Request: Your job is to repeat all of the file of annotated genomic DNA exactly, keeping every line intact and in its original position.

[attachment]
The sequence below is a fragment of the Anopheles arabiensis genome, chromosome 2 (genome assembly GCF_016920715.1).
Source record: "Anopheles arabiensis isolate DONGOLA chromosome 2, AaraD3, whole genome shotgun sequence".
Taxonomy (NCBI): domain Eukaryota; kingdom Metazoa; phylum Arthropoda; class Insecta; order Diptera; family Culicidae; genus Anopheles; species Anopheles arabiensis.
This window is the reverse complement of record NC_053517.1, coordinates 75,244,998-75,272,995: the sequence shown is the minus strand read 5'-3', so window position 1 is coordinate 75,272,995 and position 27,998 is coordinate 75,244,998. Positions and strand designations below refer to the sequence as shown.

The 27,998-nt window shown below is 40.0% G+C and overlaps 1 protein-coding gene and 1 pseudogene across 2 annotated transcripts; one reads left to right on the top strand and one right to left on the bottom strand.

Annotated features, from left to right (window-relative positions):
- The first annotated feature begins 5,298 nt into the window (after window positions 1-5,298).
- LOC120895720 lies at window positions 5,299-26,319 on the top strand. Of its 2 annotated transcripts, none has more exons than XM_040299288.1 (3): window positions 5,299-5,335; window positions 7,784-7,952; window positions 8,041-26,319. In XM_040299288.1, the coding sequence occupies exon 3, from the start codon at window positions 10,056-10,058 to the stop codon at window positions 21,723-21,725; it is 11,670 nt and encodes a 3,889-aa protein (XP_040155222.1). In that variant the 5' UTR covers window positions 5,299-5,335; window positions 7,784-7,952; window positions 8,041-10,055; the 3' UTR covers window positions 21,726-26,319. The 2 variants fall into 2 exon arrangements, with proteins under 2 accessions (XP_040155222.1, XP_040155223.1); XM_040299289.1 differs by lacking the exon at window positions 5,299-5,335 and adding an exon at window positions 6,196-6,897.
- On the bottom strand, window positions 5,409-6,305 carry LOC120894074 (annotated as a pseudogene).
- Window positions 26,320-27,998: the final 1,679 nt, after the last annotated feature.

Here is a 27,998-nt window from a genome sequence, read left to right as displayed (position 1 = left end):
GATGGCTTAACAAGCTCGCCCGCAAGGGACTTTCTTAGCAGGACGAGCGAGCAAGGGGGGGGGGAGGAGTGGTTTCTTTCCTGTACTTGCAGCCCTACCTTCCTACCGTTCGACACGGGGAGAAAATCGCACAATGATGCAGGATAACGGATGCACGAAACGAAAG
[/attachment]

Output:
The sequence below is a fragment of the Anopheles arabiensis genome, chromosome 2 (genome assembly GCF_016920715.1).
Source record: "Anopheles arabiensis isolate DONGOLA chromosome 2, AaraD3, whole genome shotgun sequence".
Taxonomy (NCBI): domain Eukaryota; kingdom Metazoa; phylum Arthropoda; class Insecta; order Diptera; family Culicidae; genus Anopheles; species Anopheles arabiensis.
This window is the reverse complement of record NC_053517.1, coordinates 75,244,998-75,272,995: the sequence shown is the minus strand read 5'-3', so window position 1 is coordinate 75,272,995 and position 27,998 is coordinate 75,244,998. Positions and strand designations below refer to the sequence as shown.

The 27,998-nt window shown below is 40.0% G+C and overlaps 1 protein-coding gene and 1 pseudogene across 2 annotated transcripts; one reads left to right on the top strand and one right to left on the bottom strand.

Annotated features, from left to right (window-relative positions):
- The first annotated feature begins 5,298 nt into the window (after window positions 1-5,298).
- LOC120895720 lies at window positions 5,299-26,319 on the top strand. Of its 2 annotated transcripts, none has more exons than XM_040299288.1 (3): window positions 5,299-5,335; window positions 7,784-7,952; window positions 8,041-26,319. In XM_040299288.1, the coding sequence occupies exon 3, from the start codon at window positions 10,056-10,058 to the stop codon at window positions 21,723-21,725; it is 11,670 nt and encodes a 3,889-aa protein (XP_040155222.1). In that variant the 5' UTR covers window positions 5,299-5,335; window positions 7,784-7,952; window positions 8,041-10,055; the 3' UTR covers window positions 21,726-26,319. The 2 variants fall into 2 exon arrangements, with proteins under 2 accessions (XP_040155222.1, XP_040155223.1); XM_040299289.1 differs by lacking the exon at window positions 5,299-5,335 and adding an exon at window positions 6,196-6,897.
- On the bottom strand, window positions 5,409-6,305 carry LOC120894074 (annotated as a pseudogene).
- Window positions 26,320-27,998: the final 1,679 nt, after the last annotated feature.

Here is a 27,998-nt window from a genome sequence, read left to right as displayed (position 1 = left end):
GATGGCTTAACAAGCTCGCCCGCAAGGGACTTTCTTAGCAGGACGAGCGAGCAAGGGGGGGGGGAGGAGTGGTTTCTTTCCTGTACTTGCAGCCCTACCTTCCTACCGTTCGACACGGGGAGAAAATCGCACAATGATGCAGGATAACGGATGCACGAAACGAAAG